The Reading Room

“A perpetual jealousy, respecting liberty”: John Dickinson on Fundamental Rights

Although few Americans today have heard of John Dickinson, he was a central figure of the Founding era. Writing more for the American cause than any other figure, he was America’s first celebrity, known around the Atlantic World as the spokesman for American rights and liberties. But because many of his ideas were not appreciated at the time and historians failed to understand him, he was written out of history. 
Of the leading Founders, Dickinson alone sought to protect the fundamental rights of all Americans, including women and Black people, at a time when most believed they had virtually none. As a lawyer, he represented poor widows and women accused of heinous crimes. He defended a mixed-race servant woman accused of infanticide and concealment, arguing that “women have suffered, no doubt, for the concealment of a dead child,” and it was a “harsh statute” under which they would be punished, especially since women were considered guilty until proven innocent. He also sought to protect women’s rights of religious liberty and public speech, using gender-inclusive language in his draft of America’s first constitution, the 1776 Articles of Confederation. The clause was rejected. But Dickinson had always thought women capable of contributing valuable ideas to public political debates. He listened to his mother and his wife, who themselves read law and wrote poetry, and he encouraged women such as British historian Catharine Macaulay and Mercy Otis Warren, the American pamphleteer and historian, in their work of enlightening the public. Women, he knew, could be models of virtue and patriotism as much as men.
Similarly, slavery had troubled Dickinson since he was young because of the harm it did to both the enslaved and the enslaver. The practice turned whites into tyrants and deprived Blacks of their God-given right to liberty. Early in his career, he passed legislation to prevent the enslavement of free Blacks. He tried to make enslavement easy on his own slaves by treating them kindly and sometimes purchasing whole families at their request to prevent them from being separated, until he realized that nothing short of freedom would suffice. By 1786, he had freed all his slaves. Although he lost a significant sum, he gained an easy mind. He continued to support those whom he had enslaved with lodging and provisions, and he wrote abolition legislation for Delaware. It did not pass.  
Neither did these priorities appear in the new Constitution Dickinson helped create in 1787. The Framers “laboured to form the best plan they could,” he explained. But he also knew that they were fallible mortals whose efforts were inherently flawed. He believed that as experience was the Framers’ guide, so must it be for future Americans. Far from imagining that posterity should view the Constitution as sacred or set in stone, all-encompassing and unchangeable, the Framers “provided for making at any time amendments on the authority of the people, without shaking the stability of the government.” The people could, he explained, “amend it, wherever it is defective.” As though to demonstrate their meaning, ten amendments were included to remedy deficiencies in the original document. Critically, the Tenth Amendment instructed future generations that all rights could not be codified in a written document. Rights, said Dickinson, “are not annexed to us by parchments and seals. They are created in us by the decrees of Providence, which establish the laws of our nature. They are born with us; exist with us; and cannot be taken from us by any human power, without taking our lives.”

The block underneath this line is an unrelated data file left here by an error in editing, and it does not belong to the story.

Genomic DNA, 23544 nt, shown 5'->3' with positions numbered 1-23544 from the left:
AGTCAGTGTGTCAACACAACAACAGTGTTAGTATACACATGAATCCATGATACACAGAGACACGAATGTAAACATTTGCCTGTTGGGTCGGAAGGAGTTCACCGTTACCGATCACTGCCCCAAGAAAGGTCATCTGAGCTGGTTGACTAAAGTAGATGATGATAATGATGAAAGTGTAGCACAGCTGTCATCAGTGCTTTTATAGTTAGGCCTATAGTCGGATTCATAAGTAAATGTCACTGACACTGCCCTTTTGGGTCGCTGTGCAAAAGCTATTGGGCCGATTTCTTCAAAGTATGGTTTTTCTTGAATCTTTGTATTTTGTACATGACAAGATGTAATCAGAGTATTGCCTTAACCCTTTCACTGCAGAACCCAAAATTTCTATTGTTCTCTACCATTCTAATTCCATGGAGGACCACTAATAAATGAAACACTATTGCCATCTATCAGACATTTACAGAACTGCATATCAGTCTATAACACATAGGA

With the Constitution in place, Dickinson believed that the only way to preserve this “democratical republic” was to ensure that citizens received liberal education that emphasized subjects such as history and science, so they could learn the lessons of the past, of nature, and about objective truths. He also believed there should be a “reformation of manners,” by which he meant morality. To this end, he hoped Americans would turn to religion, but not the benighted faith of anti-intellectual evangelical zealots or intolerant and punishing Old Testament judgments. Rather, he advocated the liberal Christianity of faiths like Quakerism, drawn from the New Testament, that viewed government as a necessary good to aid the unfortunate and to protect the rights of all humans, male and female, rich and poor, black and white. Such faith would compel Americans to love one another and consider the common good above their individual interests. But as important as religion was to Dickinson, he himself was unaffiliated with any church, and to him, the only acceptable government was one that allowed complete liberty of conscience in which no American would be compelled to practice a faith in which he or she did not believe.
Most Americans have come to agree with Dickinson that the rights of all should be protected. And they would also do well to remember his words: “A perpetual jealousy, respecting liberty, is absolutely requisite in all free states.”